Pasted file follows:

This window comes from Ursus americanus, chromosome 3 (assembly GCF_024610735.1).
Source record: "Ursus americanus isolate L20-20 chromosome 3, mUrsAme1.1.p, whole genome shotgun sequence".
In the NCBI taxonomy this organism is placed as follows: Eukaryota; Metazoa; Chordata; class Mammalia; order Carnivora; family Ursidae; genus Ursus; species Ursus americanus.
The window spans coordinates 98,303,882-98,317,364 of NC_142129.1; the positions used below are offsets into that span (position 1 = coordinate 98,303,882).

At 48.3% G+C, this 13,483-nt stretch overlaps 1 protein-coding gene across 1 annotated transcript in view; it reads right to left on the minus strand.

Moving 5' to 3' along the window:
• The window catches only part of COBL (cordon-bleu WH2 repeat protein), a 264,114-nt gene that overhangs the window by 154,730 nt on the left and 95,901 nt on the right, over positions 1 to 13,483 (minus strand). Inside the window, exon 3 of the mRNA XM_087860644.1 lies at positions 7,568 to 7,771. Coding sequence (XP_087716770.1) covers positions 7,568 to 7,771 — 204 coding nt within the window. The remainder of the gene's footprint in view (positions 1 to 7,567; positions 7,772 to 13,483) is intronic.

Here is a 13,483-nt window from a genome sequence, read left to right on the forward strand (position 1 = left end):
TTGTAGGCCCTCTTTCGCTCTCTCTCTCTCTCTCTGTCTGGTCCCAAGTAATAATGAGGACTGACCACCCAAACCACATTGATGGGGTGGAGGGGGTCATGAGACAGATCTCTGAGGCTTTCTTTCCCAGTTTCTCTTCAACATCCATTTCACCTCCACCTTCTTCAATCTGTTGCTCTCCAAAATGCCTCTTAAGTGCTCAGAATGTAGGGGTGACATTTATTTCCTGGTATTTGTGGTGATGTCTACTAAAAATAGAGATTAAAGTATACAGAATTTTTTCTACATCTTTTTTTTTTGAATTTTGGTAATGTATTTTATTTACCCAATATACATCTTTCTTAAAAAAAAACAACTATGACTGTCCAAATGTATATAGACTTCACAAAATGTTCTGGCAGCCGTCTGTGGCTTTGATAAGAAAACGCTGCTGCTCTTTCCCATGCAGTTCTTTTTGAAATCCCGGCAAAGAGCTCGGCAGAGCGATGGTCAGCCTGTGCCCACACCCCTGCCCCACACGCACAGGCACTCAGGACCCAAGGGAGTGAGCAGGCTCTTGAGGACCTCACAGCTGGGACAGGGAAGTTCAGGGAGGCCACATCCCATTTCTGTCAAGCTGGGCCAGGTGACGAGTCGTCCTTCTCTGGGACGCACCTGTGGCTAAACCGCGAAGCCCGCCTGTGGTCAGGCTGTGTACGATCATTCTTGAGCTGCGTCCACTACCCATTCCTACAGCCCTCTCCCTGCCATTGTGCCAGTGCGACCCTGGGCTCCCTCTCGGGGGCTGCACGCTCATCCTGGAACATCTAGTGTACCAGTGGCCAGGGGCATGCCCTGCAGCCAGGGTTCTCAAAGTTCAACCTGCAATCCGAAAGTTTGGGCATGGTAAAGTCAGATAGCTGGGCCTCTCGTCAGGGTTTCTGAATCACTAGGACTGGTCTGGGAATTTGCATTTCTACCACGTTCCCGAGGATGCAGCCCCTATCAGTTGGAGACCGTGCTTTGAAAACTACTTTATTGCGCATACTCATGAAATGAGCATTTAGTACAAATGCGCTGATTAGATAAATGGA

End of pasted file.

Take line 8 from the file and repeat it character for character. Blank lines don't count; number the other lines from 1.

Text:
Here is a 13,483-nt window from a genome sequence, read left to right on the forward strand (position 1 = left end):